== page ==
[PAST EVENT] Henry J. Monge-Camacho: Physics Dissertation Defense
Henry J. Monge-Camacho, Final Oral Examination for the Ph.D., Title: "Lattice QCD for Neutrinoless Double Beta Decay: Short Range Operator Contributions ."
Abstract: The Standard Model has been very successful in describing the universe we observed. Yet, there are open questions that we are not able to answer based entirely on the Standard Model, for example, why there is a matter asymmetry in the universe. A few years ago, with the discovery of neutrino oscillations, which proved neutrinos are massive, new possibilities arose to answer those questions, such as the observation of the neutrinoless double beta decay. This lepton number violating process, would prove neutrinos are majorana particles, and has motivated experimental searches around the world. Thus, precise calculations of nuclear matrix elements are important to determine decay rates from different contributions and help the search. In this talk, I will first discuss my work on a highly precise determination of the nucleon axial charge. Then a Lattice QCD calculation of contributions to neutrinoless double beta decay arising from the short range interactions is presented. Finally, a modification of the method to compute the nucleon axial charge is presented as an alternative for the remaining and challenging calculations.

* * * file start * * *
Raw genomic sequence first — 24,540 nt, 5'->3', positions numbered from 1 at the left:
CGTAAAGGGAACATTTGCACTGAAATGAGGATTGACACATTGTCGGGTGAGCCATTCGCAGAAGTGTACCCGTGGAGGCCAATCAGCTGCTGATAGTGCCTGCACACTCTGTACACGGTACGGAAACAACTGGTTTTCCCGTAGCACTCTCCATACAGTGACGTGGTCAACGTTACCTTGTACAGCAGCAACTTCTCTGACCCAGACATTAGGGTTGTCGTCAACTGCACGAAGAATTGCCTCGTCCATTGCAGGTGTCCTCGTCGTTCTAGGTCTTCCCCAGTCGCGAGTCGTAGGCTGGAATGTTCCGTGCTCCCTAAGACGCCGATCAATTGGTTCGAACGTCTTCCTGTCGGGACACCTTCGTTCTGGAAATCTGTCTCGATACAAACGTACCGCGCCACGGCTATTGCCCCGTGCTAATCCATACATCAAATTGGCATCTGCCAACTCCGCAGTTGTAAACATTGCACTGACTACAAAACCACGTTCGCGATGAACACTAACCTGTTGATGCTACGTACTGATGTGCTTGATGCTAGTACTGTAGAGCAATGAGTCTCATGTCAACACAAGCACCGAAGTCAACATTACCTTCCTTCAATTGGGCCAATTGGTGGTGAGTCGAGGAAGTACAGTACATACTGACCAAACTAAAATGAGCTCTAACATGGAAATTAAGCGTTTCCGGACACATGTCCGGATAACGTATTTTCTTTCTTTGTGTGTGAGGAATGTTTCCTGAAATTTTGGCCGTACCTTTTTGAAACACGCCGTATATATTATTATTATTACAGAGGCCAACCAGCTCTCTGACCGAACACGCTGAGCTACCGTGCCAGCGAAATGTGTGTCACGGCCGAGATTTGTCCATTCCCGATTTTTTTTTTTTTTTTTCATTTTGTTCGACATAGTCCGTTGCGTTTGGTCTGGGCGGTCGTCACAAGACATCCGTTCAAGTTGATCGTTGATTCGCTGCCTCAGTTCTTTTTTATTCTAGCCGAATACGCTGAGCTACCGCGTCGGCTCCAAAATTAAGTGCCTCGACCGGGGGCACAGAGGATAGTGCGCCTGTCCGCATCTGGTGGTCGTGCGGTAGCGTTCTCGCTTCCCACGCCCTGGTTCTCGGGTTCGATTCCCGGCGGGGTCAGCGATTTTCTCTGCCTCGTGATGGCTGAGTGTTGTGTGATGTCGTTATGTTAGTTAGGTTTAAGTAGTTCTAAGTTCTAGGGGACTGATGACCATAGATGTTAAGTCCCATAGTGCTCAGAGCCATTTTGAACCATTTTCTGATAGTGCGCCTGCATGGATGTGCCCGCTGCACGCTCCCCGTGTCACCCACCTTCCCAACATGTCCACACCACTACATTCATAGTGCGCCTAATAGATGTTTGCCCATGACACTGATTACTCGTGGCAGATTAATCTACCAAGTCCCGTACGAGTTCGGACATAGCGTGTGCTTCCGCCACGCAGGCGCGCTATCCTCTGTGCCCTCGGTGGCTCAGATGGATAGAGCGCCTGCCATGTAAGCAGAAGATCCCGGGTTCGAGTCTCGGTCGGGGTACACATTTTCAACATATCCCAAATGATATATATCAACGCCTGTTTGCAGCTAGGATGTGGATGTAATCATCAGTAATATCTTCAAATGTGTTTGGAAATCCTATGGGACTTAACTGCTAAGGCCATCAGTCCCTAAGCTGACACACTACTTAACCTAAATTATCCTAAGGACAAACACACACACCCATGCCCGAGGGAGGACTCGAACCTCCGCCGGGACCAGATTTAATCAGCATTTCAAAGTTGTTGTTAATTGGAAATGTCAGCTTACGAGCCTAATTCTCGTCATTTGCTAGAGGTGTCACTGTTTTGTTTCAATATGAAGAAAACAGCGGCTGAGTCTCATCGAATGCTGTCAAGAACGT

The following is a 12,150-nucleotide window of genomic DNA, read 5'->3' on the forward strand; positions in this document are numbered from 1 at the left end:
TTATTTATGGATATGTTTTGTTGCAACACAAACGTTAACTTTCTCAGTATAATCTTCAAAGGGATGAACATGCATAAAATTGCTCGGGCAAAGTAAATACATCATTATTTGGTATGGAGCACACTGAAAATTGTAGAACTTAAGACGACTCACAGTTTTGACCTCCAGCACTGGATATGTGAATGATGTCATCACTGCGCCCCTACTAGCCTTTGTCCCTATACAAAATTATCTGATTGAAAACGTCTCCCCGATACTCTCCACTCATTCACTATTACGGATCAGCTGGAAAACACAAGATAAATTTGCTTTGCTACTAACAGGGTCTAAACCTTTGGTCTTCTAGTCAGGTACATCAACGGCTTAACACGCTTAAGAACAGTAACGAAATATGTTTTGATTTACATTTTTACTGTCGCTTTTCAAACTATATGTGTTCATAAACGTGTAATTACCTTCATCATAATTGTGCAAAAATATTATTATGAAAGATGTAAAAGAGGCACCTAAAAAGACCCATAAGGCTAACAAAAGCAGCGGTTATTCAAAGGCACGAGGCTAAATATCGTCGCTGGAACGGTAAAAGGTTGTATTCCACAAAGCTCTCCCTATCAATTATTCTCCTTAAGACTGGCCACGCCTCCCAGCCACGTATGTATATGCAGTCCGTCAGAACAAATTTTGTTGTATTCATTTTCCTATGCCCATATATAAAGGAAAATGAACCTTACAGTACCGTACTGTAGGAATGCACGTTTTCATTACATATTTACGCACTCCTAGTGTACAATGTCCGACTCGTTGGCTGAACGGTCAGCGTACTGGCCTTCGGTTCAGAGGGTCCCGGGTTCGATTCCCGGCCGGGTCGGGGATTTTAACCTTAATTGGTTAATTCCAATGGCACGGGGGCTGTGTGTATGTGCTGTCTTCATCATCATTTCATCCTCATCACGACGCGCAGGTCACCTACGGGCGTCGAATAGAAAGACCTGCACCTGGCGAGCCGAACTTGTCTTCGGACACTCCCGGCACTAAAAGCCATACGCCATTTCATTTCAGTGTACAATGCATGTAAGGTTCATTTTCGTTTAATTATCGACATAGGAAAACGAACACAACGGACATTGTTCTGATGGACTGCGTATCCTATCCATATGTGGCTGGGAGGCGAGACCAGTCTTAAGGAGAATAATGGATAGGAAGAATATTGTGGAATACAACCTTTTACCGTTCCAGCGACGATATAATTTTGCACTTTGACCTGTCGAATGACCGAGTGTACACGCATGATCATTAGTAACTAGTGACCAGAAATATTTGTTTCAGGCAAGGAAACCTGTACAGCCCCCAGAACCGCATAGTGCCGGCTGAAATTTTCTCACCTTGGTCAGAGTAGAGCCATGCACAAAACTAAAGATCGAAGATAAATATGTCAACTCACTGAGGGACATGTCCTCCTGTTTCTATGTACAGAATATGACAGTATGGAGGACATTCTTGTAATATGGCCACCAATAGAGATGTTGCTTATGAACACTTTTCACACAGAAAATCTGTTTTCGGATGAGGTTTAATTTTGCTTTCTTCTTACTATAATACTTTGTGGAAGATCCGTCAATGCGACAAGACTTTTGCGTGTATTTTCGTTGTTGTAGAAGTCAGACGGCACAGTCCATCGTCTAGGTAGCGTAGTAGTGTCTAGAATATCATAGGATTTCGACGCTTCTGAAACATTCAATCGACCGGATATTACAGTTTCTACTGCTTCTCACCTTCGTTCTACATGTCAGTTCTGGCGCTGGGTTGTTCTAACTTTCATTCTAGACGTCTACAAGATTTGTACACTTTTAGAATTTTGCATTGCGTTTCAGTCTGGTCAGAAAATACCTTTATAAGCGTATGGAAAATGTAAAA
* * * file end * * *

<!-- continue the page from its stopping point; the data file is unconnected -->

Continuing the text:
Bio: Henry Monge-Camacho was born in Cartago, Costa Rica. He attended the University of Costa Rica where he received his Bachelors of Science degree in 2008. Then he worked in the forensic sciences field until 2014 when he decided to pursue a Ph.D. in physics at William & Mary. He joined Kostas Orginos and Andr? Walker-Loud on the Nuclear and Particle Theory Group under to do research on Lattice QCD. After graduation, he will start a postdoc appointment at the University of North Carolina at Chapel Hill.